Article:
A history of Canada

Photo of Kurt Browning at 1994 Olympics by Ron Poling via The Canadian Press
Photo of Kurt Browning at 1994 Olympics by Ron Poling via The Canadian Press

As told through Olympic fashion

By Brittney MacDonald, Life & Style Editor


I’ll be honest, I haven’t really cared about sports since I stopped playing them in high school. However, even basement dwellers like myself get into the spirit whenever the Olympics roll around, especially the Winter Olympics. Though some may claim that the Olympics are overrated, I have always enjoyed the sense of community inspired by these types of international events—whether you’re cheering for your own team or for another country. Speaking specifically in terms of the Olympics and Canada, though, we have always had an interesting relationship with that quintessential moment when Canada is reintroduced to the world after a two-year hiatus.

I’m speaking, of course, about the opening ceremony outfits (this is the Life & Style section, you knew I wasn’t going to be talking about sports).

Canadian Olympic fashion usually tends to be practical above all else. There have been some outliers in this—the 1988 Winter Olympics in Calgary come to mind—but in general, with winter-wear designers like Roots and Hudson’s Bay Company (HBC), Canada isn’t necessarily known as being predominantly fashion forward. Keep in mind we’re talking Winter Olympics here. The Team Canada collection for the 2016 Summer Olympics in Rio designed by DSquared2 still makes my little runway-loving heart sing. However, when it comes to winter, Canada is all business! Well, besides that one time in Lillehammer in 1994 when it looked like every Canadian athlete wanted to be a super hero, complete with cape (this is a real thing, they showed up in capes, just look it up).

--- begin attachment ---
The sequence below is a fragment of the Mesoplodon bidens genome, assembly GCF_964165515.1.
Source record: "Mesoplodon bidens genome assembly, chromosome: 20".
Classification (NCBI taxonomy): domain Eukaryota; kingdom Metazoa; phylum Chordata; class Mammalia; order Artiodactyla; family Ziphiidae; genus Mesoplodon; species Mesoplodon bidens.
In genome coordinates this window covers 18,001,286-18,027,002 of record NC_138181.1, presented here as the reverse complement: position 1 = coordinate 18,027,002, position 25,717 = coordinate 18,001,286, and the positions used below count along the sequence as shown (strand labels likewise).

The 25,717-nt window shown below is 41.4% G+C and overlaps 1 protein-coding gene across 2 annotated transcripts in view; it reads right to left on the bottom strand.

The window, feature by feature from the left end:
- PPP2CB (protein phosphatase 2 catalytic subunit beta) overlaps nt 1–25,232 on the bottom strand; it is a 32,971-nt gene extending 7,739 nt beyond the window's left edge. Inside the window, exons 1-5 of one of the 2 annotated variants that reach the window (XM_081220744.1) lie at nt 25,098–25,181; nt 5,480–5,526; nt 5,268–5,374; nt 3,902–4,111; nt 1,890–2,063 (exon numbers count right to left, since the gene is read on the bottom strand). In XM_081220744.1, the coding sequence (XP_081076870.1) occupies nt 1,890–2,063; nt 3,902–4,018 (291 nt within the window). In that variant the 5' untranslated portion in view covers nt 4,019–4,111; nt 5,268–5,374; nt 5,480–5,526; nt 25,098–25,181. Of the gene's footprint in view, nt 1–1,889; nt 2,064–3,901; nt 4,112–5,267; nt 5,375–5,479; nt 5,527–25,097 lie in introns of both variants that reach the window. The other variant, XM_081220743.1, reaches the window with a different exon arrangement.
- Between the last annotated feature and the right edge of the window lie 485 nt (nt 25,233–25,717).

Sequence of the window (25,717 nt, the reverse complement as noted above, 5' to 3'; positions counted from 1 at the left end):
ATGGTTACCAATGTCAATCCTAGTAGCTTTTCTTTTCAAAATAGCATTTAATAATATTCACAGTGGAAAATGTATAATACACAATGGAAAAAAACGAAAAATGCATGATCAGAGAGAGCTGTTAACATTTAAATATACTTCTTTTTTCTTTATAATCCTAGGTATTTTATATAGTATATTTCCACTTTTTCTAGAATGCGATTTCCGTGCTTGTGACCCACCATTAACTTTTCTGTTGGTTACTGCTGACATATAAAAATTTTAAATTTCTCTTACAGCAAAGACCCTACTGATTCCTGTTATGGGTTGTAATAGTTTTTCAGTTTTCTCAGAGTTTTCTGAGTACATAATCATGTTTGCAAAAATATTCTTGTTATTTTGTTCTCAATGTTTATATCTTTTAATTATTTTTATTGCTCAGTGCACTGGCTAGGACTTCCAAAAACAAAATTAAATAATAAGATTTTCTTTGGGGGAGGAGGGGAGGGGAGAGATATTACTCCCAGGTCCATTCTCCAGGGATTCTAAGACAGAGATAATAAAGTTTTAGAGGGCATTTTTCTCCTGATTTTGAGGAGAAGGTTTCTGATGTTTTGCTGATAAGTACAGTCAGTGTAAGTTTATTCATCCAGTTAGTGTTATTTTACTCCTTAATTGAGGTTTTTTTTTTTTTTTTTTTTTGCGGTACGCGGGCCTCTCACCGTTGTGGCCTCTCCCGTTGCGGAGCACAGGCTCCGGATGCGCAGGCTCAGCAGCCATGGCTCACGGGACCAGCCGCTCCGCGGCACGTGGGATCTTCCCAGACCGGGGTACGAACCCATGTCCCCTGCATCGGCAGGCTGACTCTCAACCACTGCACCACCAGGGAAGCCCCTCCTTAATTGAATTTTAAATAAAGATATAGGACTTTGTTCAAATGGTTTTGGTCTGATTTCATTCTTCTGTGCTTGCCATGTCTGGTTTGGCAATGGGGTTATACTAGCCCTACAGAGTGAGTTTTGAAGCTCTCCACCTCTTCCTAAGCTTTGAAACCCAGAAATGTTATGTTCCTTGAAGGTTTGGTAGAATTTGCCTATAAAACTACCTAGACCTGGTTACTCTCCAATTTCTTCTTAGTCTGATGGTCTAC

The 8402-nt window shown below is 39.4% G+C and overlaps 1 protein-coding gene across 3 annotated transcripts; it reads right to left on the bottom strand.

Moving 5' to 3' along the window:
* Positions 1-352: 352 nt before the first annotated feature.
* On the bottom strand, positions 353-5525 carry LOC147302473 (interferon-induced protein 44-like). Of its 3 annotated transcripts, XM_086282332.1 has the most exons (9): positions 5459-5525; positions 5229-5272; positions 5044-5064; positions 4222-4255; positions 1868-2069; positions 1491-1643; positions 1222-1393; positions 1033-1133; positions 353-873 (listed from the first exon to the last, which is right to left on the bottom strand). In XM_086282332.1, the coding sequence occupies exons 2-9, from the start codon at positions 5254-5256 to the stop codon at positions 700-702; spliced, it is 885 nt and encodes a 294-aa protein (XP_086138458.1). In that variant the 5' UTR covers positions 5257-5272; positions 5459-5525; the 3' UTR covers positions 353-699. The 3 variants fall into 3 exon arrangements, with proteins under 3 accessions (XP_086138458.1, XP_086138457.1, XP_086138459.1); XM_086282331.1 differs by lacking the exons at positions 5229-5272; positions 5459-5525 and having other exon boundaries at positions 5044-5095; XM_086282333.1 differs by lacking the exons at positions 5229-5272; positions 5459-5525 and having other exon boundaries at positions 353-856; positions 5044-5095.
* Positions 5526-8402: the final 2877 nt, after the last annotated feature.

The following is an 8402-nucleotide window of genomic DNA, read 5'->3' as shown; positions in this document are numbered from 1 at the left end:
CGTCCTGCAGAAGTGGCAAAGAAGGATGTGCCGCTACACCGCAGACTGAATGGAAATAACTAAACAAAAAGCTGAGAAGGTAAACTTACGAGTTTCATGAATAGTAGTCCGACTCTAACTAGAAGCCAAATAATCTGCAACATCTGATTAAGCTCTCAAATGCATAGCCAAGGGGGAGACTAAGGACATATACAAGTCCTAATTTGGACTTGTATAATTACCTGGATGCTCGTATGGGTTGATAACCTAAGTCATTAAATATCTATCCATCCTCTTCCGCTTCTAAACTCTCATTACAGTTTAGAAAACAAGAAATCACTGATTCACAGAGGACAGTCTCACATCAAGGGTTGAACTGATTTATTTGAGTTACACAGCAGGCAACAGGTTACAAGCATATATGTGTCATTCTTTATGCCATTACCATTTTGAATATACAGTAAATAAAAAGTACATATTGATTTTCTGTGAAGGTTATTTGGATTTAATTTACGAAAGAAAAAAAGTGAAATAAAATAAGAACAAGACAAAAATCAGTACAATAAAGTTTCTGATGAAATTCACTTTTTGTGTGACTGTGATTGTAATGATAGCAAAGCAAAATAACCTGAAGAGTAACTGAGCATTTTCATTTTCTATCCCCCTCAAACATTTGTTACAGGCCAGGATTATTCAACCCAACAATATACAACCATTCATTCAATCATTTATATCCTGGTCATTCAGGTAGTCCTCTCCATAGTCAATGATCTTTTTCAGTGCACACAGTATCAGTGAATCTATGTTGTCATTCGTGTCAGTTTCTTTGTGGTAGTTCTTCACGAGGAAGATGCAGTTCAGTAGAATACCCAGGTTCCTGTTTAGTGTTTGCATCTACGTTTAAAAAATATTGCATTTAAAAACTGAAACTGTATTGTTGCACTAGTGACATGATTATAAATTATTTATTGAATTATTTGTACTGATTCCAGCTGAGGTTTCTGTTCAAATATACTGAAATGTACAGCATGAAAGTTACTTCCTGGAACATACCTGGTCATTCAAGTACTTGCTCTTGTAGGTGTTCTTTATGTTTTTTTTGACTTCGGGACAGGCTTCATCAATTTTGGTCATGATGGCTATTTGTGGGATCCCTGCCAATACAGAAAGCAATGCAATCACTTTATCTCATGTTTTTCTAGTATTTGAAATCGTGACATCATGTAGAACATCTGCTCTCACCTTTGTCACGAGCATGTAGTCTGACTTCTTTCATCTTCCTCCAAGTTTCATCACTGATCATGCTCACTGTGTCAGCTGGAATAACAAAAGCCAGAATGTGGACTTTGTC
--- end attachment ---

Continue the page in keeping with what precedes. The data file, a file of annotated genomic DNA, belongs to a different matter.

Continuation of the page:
Normally I appreciate the formulaic approach that designers take when tasked with creating a look for Team Canada. As much as I enjoy experimental fashion, I prefer seeing something wearable on athletes as opposed to something that would make post-game interviews awkward for all involved.

Roots was responsible for the Winter Olympic uniform for the 1998 games in Nagano, and the 2002 games in Salt Lake City—which, from a fashion standpoint, I would consider the two best Team Canada Winter collections. There was visible effort put into what Canada looked like, as well as careful attention paid to the fact that the collections had to be practical and comfortable. That is not to say that HBC has been doing a bad job since they took over the task in 2006, but if you look at the evolution of Canada’s uniforms, they haven’t changed much since the 2010 games in Vancouver: An army of terminally-polite humans in oversized red coats. After three series in a row of the same thing, it might be time to shake it up a little.

It is also possible that I am completely crazy. Perhaps Canada has found a look that works for us, and by golly we seem to want to stick to it. Maybe it’s all a ruse to make us appear as boring as possible so that no one suspects how aggressively competitive we are. I’m not sure, but I’ll still probably buy the Team Canada mittens, as I do every four years.